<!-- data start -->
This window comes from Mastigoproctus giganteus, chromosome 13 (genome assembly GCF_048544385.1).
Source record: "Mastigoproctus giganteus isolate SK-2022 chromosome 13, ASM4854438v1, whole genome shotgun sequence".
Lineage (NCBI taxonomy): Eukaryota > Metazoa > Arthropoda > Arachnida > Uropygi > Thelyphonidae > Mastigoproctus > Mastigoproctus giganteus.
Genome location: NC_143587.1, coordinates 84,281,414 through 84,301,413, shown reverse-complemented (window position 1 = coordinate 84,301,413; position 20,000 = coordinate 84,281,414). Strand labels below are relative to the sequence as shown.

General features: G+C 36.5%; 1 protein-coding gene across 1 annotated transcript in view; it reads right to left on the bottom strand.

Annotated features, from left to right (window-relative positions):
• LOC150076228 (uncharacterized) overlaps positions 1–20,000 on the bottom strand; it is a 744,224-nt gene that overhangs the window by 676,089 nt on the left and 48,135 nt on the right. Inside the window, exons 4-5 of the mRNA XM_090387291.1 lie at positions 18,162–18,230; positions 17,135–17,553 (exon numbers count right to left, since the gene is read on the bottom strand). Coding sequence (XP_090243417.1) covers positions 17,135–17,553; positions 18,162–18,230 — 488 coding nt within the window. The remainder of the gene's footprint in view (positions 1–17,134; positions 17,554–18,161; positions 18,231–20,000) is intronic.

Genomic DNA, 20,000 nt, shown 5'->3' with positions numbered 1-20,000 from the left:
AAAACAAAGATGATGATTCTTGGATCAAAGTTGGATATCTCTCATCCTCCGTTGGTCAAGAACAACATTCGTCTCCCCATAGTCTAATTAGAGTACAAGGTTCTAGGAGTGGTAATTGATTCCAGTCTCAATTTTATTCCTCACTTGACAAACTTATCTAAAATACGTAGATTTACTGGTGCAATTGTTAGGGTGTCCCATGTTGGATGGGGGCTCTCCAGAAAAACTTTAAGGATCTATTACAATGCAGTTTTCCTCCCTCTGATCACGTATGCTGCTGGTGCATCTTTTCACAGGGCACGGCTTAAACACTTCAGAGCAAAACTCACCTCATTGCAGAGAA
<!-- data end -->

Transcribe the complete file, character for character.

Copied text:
This window comes from Mastigoproctus giganteus, chromosome 13 (genome assembly GCF_048544385.1).
Source record: "Mastigoproctus giganteus isolate SK-2022 chromosome 13, ASM4854438v1, whole genome shotgun sequence".
Lineage (NCBI taxonomy): Eukaryota > Metazoa > Arthropoda > Arachnida > Uropygi > Thelyphonidae > Mastigoproctus > Mastigoproctus giganteus.
Genome location: NC_143587.1, coordinates 84,281,414 through 84,301,413, shown reverse-complemented (window position 1 = coordinate 84,301,413; position 20,000 = coordinate 84,281,414). Strand labels below are relative to the sequence as shown.

General features: G+C 36.5%; 1 protein-coding gene across 1 annotated transcript in view; it reads right to left on the bottom strand.

Annotated features, from left to right (window-relative positions):
• LOC150076228 (uncharacterized) overlaps positions 1–20,000 on the bottom strand; it is a 744,224-nt gene that overhangs the window by 676,089 nt on the left and 48,135 nt on the right. Inside the window, exons 4-5 of the mRNA XM_090387291.1 lie at positions 18,162–18,230; positions 17,135–17,553 (exon numbers count right to left, since the gene is read on the bottom strand). Coding sequence (XP_090243417.1) covers positions 17,135–17,553; positions 18,162–18,230 — 488 coding nt within the window. The remainder of the gene's footprint in view (positions 1–17,134; positions 17,554–18,161; positions 18,231–20,000) is intronic.

Genomic DNA, 20,000 nt, shown 5'->3' with positions numbered 1-20,000 from the left:
AAAACAAAGATGATGATTCTTGGATCAAAGTTGGATATCTCTCATCCTCCGTTGGTCAAGAACAACATTCGTCTCCCCATAGTCTAATTAGAGTACAAGGTTCTAGGAGTGGTAATTGATTCCAGTCTCAATTTTATTCCTCACTTGACAAACTTATCTAAAATACGTAGATTTACTGGTGCAATTGTTAGGGTGTCCCATGTTGGATGGGGGCTCTCCAGAAAAACTTTAAGGATCTATTACAATGCAGTTTTCCTCCCTCTGATCACGTATGCTGCTGGTGCATCTTTTCACAGGGCACGGCTTAAACACTTCAGAGCAAAACTCACCTCATTGCAGAGAA